The traditional reaction to an error in a function is to return a special error code that that the calling function analyzes. But this is often a very cumbersome method of dealing with errors. Java uses a different approach in that it allows every method an alternate exit path if it is unable to complete its task in the normal way. In that case, the method does not return a value. Instead it throws an object that encapsulates the error information. The method exits immediately; it does not return a value. The code calling the method is not activated. Instead, the exception-handling mechanism begins its search for a handler that can deal with that particular error condition.

Throwing Exceptions

Classification of Error Types To handle exceptional situations in your program, you must take into account the errors and problems that may occur. Sorts of problems that you may have to consider:

In Java an exception is always an instance of a class derived from Throwable. All exceptions descend from this class but immediately split into two branches:
  1. Error
  2. Exception
The Error hierarchy describes internal errors and resource exhaustion inside the Java run time system. You should not throw an object of such type.

In your programming you will focus on the Exception hierarchy. The Exception hierarchy is also split into two branches:

  1. exceptions that derive from RunTimeException
  2. and those that do not.
The general rule is this:
A RunTimeException happens because you made a programming error.

Any other exception occurs because a bad thing, such as an I/O error, happened to your otherwise good program.

Advertising the Exceptions That a Method Throws. A Java method can throw an exception if it encounters a situation it cannot handle. The idea is simple: a function is not only going to tell the Java compiler what values it can return, it is also going to tell the compiler what can go wrong.

For example here's the header for a method in the DataInputStream class to read a line of text from a stream, such as a file or a network connection.

public String readLine() throws IOException
This method returns a string but also has the capacity to go wrong, in which case the method will not return a string, but instead will throw a special object of the IOException class. If it does, then Java will begin to search for a handler that can deal with IOException objects.

Exceptions are thrown for one of four possible scenarios:

  1. you call a method that throws an exception, for example, the readLine method of the DataInputStream;
  2. you detect an error and throw an exception with the throw statement (next section)
  3. you make a programming error (such as a[-1] = 0;)
  4. an internal error occurs in Java
If either of the first two scenarios occurs, you must tell the public that your method may throw an exception. The reason is: any method that throws an exception is a potential death trap. If no handler catches the exception, the program terminates. You declare the possibility that your method may throw an exception with an exception specification in the method header; if a method must deal with more than one exception, you must indicate all exceptions in the header, for example:
class Animation {
  public Image loadImage (String s) 
               throws EOFException, MalformedURLException {

How to Throw an Exception Suppose something terrible has happened in your code. You're reading in a file whose header promised:
Content-length: 1024
But you get an end of file after 733 characters. You decide this situation is so abnormal you decide that you want to throw an exception.

You need to decide what exception type to throw. Some kind of IOException would be a good choice. Perusing the Java API documentation you find an EOFException with the description:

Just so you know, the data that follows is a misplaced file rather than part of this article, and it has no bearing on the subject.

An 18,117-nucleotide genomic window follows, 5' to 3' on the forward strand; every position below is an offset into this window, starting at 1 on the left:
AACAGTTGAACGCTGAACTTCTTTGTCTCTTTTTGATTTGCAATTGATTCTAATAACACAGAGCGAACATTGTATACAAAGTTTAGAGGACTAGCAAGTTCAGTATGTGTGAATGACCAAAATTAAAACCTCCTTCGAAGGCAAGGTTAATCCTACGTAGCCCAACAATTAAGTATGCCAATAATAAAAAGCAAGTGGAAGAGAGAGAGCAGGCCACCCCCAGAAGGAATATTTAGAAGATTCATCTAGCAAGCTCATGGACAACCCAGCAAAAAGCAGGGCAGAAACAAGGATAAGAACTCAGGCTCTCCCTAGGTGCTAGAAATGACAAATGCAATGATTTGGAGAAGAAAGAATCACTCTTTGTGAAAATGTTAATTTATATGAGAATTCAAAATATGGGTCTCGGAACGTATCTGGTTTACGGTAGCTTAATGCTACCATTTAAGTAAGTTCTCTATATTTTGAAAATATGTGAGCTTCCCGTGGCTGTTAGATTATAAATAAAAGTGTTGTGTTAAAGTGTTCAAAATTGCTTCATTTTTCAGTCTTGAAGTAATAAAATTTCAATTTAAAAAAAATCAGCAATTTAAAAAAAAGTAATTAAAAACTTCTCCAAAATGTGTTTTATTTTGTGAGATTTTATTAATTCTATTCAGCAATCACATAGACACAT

signals that an EOF has been reached unexpectedly during input
Perfect. Here's how we throw it:
throw new EOFException
or, if you prefer,
EOFException e = new EOFException(); 
throw e;
The EOFExceptionhas a second constructor that takes a String argument. You can put this to good use by describing the exceptional condition more carefully:
String gripe = "Content-length: " + len + "Received:" + n;
throw new EOFException;
Here's how it all fits together:
String readData(DataInput in) throws EOFException {
  while (...) {
    if (ch == -1) // EOF encountered
      throw new EOFException();
Therefore, throwing an exception is easy:
  1. You find an appropriate exception class.
  2. You make an object of that class.
  3. And then you throw it.
Once Java throws an exception the method does not return to its caller. This means that you do not have to worry about cooking up a default return value or an error code.

Note: you can also create your own Exception classes. Your code may run into a problem that is not adequately described by any of the standard exception classes. In this event you can create your own exception class (just derive it from Exception or from a child class).

Catching Exceptions At this point we know how to throw an exception: we just throw it and then simply forget about it. Of course some code has to catch the exception. Catching exceptions requires more planning.

To catch an exception you need to set up a try/catch block. The simplest form of the try block is as follows:

try {  
  more code
  mode code 
} catch (ExceptionType e) { 
  handler for this type      
If any of the code inside the try block throws an exception of the class given in the catch clause, then

  1. Java skips the remainder of the code in the try block and
  2. it executes the handler code inside the catch clause.

If none of the code inside the block throws an exception, then Java skips the catch clause.


If any of the code in a method throws an exception of a type other than the one named in the catch clause, Java exits this method immediately. Hopefully, one of its callers has already coded a catch clause for that type.

The compiler strictly enforces the thorws specifiers. If you call a method that throws an explicit exception, you must either handle it or propagate it. (You propagate it by declaring the method as throwing it).

You can handle multiple exception types in a try block and handle each type differently, with several catch clauses.

The finally clause, if it exists, is executed whether or not an exception is caught.